“I want the biggest horse,” nine-year old Maya declared as she walked up the mounting ramp.
“This is Shiloh, one of the biggest we are using today,” Susan, the group coordinator replied, as I walked Shiloh by the mounting block/ramp to let Maya climb on.
Maya smiled, shyly pet the Shiloh’s withers, then froze.
“She is too big,” she complained.
“No, she’s perfect,” Susan replied. “She is super sweet. Just put your foot in the stirrup, and I will help you over.”
Maya refused, too scared to move. Susan mounted Shiloh herself, to show Maya how her how Shiloh would simply stand in place until I led her away.
“No, I’m not getting on,” Maya stubbornly explained.
“Why don’t you walk with her, then maybe decide,” Susan reasoned. There were several other girl scouts to get onto horses, so we could begin our riding.
“OK,” Maya answered as she walked back down the ramp, while I moved Shiloh away from the mounting block.
This occurred last weekend while I was leading horses at Equestrian Connection with kids without special needs there—since EC was hosting a girl scout troop—and it was quite different from what I usually did.
In the middle of the arena, I showed Maya how to hold the lead rope. We walked a little bit around the arena, then we stopped and I had her pet Shiloh’s soft black neck.
Susan walked over to us once the other girls were mounted, and we showed Maya how Shiloh liked to nuzzle her palm. Once Maya pet her soft nose, she sighed and agreed to get on Shiloh again.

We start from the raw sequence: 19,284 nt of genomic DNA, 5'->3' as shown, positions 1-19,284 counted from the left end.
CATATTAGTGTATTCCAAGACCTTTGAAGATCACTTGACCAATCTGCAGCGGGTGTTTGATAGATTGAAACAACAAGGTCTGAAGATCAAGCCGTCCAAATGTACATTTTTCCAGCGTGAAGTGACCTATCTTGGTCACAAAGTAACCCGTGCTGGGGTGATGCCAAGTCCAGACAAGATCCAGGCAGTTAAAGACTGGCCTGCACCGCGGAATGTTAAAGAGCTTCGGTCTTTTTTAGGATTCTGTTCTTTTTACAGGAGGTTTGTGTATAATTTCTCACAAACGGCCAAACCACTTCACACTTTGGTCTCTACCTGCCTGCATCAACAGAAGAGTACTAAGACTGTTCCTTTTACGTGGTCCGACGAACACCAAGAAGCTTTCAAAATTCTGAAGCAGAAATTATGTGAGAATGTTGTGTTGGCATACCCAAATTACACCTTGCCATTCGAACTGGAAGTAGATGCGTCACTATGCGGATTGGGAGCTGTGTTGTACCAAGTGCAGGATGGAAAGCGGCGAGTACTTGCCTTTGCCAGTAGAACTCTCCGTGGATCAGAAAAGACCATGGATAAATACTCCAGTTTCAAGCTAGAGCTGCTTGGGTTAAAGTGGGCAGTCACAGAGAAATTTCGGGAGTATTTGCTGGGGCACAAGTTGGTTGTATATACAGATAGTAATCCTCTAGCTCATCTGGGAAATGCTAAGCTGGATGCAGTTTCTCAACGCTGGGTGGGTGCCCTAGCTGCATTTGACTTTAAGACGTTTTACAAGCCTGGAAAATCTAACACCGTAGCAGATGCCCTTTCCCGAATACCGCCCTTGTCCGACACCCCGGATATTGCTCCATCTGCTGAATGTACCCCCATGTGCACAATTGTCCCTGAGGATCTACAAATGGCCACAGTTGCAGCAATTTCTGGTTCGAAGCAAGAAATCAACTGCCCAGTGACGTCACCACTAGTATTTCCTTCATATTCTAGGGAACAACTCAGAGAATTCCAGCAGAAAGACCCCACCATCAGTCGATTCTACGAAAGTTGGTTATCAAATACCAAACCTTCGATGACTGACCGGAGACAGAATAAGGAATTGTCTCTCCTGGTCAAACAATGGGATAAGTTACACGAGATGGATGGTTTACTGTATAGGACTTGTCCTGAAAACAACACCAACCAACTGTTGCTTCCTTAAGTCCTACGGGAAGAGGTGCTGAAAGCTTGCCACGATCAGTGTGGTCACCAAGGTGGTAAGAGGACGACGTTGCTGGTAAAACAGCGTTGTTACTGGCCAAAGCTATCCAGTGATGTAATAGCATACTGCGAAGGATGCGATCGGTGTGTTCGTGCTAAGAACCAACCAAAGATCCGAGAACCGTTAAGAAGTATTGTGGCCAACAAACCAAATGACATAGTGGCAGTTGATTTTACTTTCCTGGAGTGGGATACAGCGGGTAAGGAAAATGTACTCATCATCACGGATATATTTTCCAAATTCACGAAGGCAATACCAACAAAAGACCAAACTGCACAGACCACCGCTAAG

We walked back to the mounting block, and with only a slight hesitation Maya climbed onto Shiloh’s back. We walked slowly around the arena, me holding onto the lead rope and Megan and Kelsey side walking on either side of Shiloh. Maya was
We were amazed as this tiny girl’s transformation. Maya had never been on a horse. Maya initially refused to mount Shiloh. Maya changed from physically tense to enjoying the exercises and games with the groups.
While standing, Maya closed her eyes and placed her hands on her head. While walking, Maya stood up and hit the hanging balls, first with the left hand than the right. She finally held onto the reins, helping to steer Shiloh over the obstacle course. She played the hanging baseball game, throwing stuffed animals into the open holes, and played red light-green-light, directing us when to stop-go-and even stand-up on Shiloh’s back.
Thanks Maya, for reminding me that we can reach beyond the limitations we set upon ourselves. We can stretch our bodies, our minds, and enjoy. It will be worth it. C